The Hindu BusinessLine: June, 2014
New Delhi: Exports posted double-digit growth in May, the highest in six months, as shipments of key commodities, such as engineering goods, petroleum products, readymade garments and pharmaceuticals registered strong increases.
Imports continued to fall during the month, mostly due to declining gold imports, which narrowed the trade deficit sharply compared to the previous year.
Recording growth for two consecutive months of the new fiscal year after a lacklustre performance last year, exports increased 12.4 per cent in May to $28 billion over the same month a year ago.
India had missed its export target of $325 billion last fiscal year, as outbound shipments grew just 3.98 per cent to $312.35 billion because of tepid international demand.
Trade body hopeful
Exuding optimism, exporters’ body FIEO said this may be the beginning of a high-growth period for the sector. “Going by the current trend, exports could reach $360 billion in 2014-15. Most economies, barring a few countries in Latin America, are posting better results, which augurs well for India’s exports in the coming month,” an official release said.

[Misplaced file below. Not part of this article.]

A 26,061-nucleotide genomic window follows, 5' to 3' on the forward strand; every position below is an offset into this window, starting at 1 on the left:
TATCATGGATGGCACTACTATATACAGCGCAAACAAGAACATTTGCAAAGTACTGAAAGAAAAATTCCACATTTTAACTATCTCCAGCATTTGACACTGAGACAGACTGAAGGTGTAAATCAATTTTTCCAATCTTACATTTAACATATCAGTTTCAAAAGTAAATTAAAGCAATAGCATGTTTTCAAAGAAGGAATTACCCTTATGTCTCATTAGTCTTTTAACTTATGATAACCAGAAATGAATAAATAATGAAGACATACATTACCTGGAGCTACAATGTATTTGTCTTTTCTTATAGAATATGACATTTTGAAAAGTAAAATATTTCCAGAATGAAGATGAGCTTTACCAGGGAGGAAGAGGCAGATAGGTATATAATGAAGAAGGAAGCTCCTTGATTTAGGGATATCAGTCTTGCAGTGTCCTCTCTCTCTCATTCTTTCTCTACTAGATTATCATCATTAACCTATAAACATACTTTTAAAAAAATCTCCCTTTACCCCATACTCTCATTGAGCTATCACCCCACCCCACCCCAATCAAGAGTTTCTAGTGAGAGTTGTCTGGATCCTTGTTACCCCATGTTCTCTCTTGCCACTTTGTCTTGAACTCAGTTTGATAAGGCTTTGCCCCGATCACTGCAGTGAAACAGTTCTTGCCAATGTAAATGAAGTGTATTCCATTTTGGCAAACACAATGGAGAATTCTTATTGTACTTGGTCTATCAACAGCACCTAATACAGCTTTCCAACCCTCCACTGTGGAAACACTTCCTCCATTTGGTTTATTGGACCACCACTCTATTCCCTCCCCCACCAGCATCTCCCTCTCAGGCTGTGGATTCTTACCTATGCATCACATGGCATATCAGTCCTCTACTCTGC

But, the Commerce Ministry is not ready to celebrate yet. “Double-digit growth is encouraging after a period of low growth. If this trend continues I will definitely be saying there is a revival (in global demand). I would like to see what happens next month,” said Commerce Secretary Rajeev Kher, at a press conference.
Imports fell 11.41 per cent in May to $39.23 billion. Gold imports declined to $2.19 billion, plummeting 72 per cent from May 2013.
The Commerce Secretary indicated that the Government may rationalise gold import duties and relax import procedures in the forthcoming Budget. The trade deficit stood at $11.23 billion in May, which was 42 per cent lower than the $19.3 billion posted in the same month last year.
The recent appreciation in the value of the rupee against the dollar is unlikely to have a big impact on exports, said Kher.
According to Crisil, historical evidence suggested that global demand was more important than exchange rates in driving export growth. “With advanced economies’ growth expected to pick up to 2.2 per cent in 2014 from 1.3 per cent in 2013, we expect faster growth in India’s exports this year,” a Crisil release said.
Exports in the April-May period grew 8.87 per cent to $53.63 billion compared with the same period in the previous fiscal year. Imports fell 13.16 per cent in the first two months of the financial year to $74.95 billion, pulling the trade deficit down to $21.32 billion.